Like most normal people with feet and sensibilities firmly planted in the 21st century, I am appalled by Indiana’s odious pile of caca that is the Religious Freedom Restoration Act. While proponents claim that the law will prevent the government from infringing on the peoples’ ability to exercise religious beliefs, anyone with opposable thumbs and a functional cerebellum knows the more egregious implication: The RFRA opens the door for businesses and other entities to legally discriminate against LGBT people.
During Sunday’s airing of “The Week,” moderator George Stephanopoulos repeatedly asked Governor Mike Pence the following question: “If a florist in Indiana refuses to serve a gay couple at their wedding, is that legal now in Indiana?” Each time, Pence refused to give a simple “yes” or “no” answer. He postured, squirmed and decried this legitimate line of questioning as “shameless rhetoric.” I would personally like to grab the governor by his lapels and slap him around a little. But indulging my baser instincts would not be productive. We’re trying to elevate the conversation here. So, I’ll use my words.
The RFRA says that the state cannot “substantially burden” someone’s ability to follow their religious beliefs unless there is “compelling government interest to do so.” I’m scratching my head here. No matter your religion, how could granting another human being his/her civil liberties or treating him/her with basic respect and dignity ever be considered a “substantial burden” or an impediment to practice? And what would define a “compelling government interest,” especially in a state that has no laws in place to protect against discrimination based on sexual orientation or gender identity?
If you are a proponent of this or other legislation of this nature, I have to wonder about intent. Do you really feel that your religious liberties are at risk, or is this about something else? For the life of me, I can’t understand why this law is necessary, unless it is a guise to obfuscate darker purposes. If your aim is to harm other people – to deny them basic civil rights because they are gay or bi or transgender– then I have to ask you, would God want this? Take a moment with this one. Dig deep. Step outside. Feel the sun on your face. Stretch out your arms. Let the breeze brush lightly across your body. Open your eyes to the blue skies and the cherry blossoms. Listen to the birds. Bask in the wonder. Absorb the sublime majesty of the universe. Take in all that you’ve been given and get square with you heart. All this around you–this creation–is God’s glory. Given this extraordinary gift of precious human life, do you really wish harm on your brothers and sisters? And yes, regardless of ethnicity, sexual orientation or gender identity, these are your brothers and sisters. Is hatred what God wants for you? Is it what you want for yourself?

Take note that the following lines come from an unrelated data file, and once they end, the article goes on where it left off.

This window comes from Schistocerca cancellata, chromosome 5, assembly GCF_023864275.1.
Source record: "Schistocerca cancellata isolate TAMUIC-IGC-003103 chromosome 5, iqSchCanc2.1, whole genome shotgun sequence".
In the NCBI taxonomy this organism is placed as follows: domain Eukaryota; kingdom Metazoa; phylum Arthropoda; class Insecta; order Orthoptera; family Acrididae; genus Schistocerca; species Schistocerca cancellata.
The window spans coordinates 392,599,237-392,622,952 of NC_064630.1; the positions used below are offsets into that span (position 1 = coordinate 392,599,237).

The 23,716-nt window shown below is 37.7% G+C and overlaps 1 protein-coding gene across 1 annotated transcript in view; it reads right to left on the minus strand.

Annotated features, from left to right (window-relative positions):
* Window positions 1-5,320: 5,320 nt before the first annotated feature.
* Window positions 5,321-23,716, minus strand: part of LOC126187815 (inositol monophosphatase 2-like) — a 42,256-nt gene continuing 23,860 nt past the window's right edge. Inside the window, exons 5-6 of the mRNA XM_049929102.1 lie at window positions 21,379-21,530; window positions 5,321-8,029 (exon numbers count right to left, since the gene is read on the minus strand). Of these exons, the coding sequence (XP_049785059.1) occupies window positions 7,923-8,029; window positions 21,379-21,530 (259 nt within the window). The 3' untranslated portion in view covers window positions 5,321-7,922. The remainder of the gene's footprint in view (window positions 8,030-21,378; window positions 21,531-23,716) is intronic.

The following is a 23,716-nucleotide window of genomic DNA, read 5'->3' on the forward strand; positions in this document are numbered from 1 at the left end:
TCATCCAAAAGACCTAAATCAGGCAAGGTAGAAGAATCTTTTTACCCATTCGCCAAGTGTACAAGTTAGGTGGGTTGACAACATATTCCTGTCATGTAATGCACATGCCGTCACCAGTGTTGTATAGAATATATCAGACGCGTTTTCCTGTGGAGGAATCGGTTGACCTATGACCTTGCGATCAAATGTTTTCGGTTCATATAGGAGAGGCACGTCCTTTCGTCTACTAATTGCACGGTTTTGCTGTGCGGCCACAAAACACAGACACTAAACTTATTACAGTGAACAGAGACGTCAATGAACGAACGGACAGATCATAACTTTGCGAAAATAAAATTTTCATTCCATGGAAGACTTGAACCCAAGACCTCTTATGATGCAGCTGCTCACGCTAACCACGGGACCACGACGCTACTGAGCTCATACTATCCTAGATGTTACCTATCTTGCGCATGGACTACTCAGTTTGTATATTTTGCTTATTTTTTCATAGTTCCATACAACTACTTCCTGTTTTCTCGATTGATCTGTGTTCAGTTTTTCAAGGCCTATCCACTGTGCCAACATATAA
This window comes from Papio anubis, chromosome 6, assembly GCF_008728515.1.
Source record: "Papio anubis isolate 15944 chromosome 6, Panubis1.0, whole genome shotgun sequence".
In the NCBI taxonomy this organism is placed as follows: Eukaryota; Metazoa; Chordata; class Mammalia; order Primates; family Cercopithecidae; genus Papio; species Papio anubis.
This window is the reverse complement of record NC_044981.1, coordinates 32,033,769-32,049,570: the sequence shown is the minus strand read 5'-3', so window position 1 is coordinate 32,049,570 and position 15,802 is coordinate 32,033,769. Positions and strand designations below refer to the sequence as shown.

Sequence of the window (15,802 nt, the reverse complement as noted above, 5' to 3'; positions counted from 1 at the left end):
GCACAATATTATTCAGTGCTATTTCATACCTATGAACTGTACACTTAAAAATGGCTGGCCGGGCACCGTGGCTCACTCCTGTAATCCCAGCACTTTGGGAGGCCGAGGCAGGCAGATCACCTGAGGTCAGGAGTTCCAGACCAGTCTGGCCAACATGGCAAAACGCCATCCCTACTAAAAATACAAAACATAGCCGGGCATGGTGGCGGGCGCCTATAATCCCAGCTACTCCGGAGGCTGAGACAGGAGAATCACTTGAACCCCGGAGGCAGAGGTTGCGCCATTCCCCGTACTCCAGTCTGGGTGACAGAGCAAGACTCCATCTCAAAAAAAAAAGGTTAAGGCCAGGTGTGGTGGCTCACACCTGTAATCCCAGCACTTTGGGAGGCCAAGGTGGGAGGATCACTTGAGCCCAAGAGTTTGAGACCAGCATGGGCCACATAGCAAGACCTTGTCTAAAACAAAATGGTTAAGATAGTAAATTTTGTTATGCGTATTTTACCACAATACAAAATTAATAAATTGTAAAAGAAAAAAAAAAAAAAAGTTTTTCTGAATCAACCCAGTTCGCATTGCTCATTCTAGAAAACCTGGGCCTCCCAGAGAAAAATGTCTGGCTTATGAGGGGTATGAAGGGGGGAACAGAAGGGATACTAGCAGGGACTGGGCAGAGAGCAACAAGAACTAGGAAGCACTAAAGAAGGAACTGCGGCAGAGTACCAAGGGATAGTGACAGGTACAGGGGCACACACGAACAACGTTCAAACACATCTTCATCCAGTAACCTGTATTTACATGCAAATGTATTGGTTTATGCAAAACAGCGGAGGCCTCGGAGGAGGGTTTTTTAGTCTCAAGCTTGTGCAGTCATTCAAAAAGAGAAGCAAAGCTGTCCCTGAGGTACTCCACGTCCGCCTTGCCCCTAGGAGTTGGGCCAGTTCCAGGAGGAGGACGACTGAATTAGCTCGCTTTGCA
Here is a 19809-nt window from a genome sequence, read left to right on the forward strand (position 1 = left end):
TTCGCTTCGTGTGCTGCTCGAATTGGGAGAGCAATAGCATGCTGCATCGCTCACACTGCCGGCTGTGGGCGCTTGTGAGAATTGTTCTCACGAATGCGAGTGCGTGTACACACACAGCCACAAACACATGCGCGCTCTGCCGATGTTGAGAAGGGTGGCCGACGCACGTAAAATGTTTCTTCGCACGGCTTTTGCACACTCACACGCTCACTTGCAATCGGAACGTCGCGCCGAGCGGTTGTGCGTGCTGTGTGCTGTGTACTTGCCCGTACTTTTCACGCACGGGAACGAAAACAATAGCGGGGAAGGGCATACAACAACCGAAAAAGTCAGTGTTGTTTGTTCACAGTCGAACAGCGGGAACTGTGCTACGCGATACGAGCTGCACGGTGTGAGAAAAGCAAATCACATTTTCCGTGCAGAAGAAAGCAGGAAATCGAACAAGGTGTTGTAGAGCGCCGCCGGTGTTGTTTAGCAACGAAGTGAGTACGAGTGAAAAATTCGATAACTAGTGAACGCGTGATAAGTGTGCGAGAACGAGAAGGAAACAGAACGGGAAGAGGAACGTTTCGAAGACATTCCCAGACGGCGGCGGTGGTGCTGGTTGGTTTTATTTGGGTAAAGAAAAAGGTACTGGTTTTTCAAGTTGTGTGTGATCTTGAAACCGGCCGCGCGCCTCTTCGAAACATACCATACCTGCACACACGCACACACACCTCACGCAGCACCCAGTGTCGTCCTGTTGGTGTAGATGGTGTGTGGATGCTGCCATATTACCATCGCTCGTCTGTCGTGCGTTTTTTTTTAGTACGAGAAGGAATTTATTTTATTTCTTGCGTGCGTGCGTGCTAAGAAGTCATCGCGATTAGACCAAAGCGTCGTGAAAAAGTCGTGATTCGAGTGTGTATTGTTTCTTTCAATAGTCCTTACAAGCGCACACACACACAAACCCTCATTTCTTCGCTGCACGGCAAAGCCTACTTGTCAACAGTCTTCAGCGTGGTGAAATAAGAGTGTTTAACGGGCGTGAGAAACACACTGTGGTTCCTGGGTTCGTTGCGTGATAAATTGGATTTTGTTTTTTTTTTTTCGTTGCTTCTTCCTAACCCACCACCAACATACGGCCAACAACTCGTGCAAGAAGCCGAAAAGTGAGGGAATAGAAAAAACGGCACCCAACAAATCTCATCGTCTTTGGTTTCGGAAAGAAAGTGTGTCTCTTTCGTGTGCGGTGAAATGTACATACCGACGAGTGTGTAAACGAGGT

And what about trusting God? Does your faith have room for the possibility that God, in all his/her/its wisdom, has this covered? Even if you truly believe that your LGBT brothers and sisters are sinful, then isn’t this God’s problem to handle? Even Jesus was a friend to prostitutes. He did not judge. Are you above the son of God? (And didn’t he die for all our sins anyway?) Maybe instead of defending this crazy law, or refusing services to a gay person who patronizes your business or pointing a pious finger at those you deem as sinners, you should instead pray for God to remove your fear. Fear is the basis of all hatred. Your outward contempt is simply a reflection of the degree to which you are trembling inside. Only grace can save you.
The RFRA is harmful to the people of Indiana and their economic viability. The pushback against this unfortunate law has been significant. Numerous companies have scaled back or halted business ventures in the state. CEOs of several major corporations, such as Apple’s Tim Cook, have spoken out against the law. Conferences and conventions are being canceled. Mayors from two major U.S. cities – Seattle and San Francisco – have banned city-funded travel to the state. Connecticut Governor Dannel Malloy and Washington Governor Jay Inslee have followed suit. The hashtag #boycottindiana is emblazoned across social media. Even members of the Indiana business community have expressed outrage. As I write this, a handful of Indiana lawmakers are scrambling to write amendments to the law to “clarify” its purpose and intent. From this perch, it’s a classic exercise in covering their asses. But it’s a little like an insincere apology coming way too late. The only way they can make this right is to repeal the law and apologize to their LGBT constituents.
Arkansas is on the verge of enacting its own version of the RFRA, and 16 states across the country, including (sigh) my home state of Oklahoma, have similar laws on the books. It’s hard to get the mind around this. I can write a document, send and receives emails, download music, do research and basically conduct an entire day’s worth of business from my phone. So why do I feel like I’m living in the Dark Ages? Much of this is, no doubt, backlash against the widespread acceptance and legality of marriage equality. The spotlight is on Indiana now, but the issue is much greater. We are embroiled in a battle over the very soul of this country. It’s a matter of acceptance versus condemnation; inclusion versus exclusion, compassion versus cruelty; love verses hate. It’s a fundamental question of human decency and how we choose to define it. It’s an epic smackdown between faith and fear. And this brings me back to the very idea that if you know and trust God, then there is nothing to be afraid of and no reason for the RFRA. We should love our brothers and sisters. The Bible tells us so! In John 13:34, Jesus says, “A new commandment I give to you, that you love one another; as I have loved you, that you also to love one another.”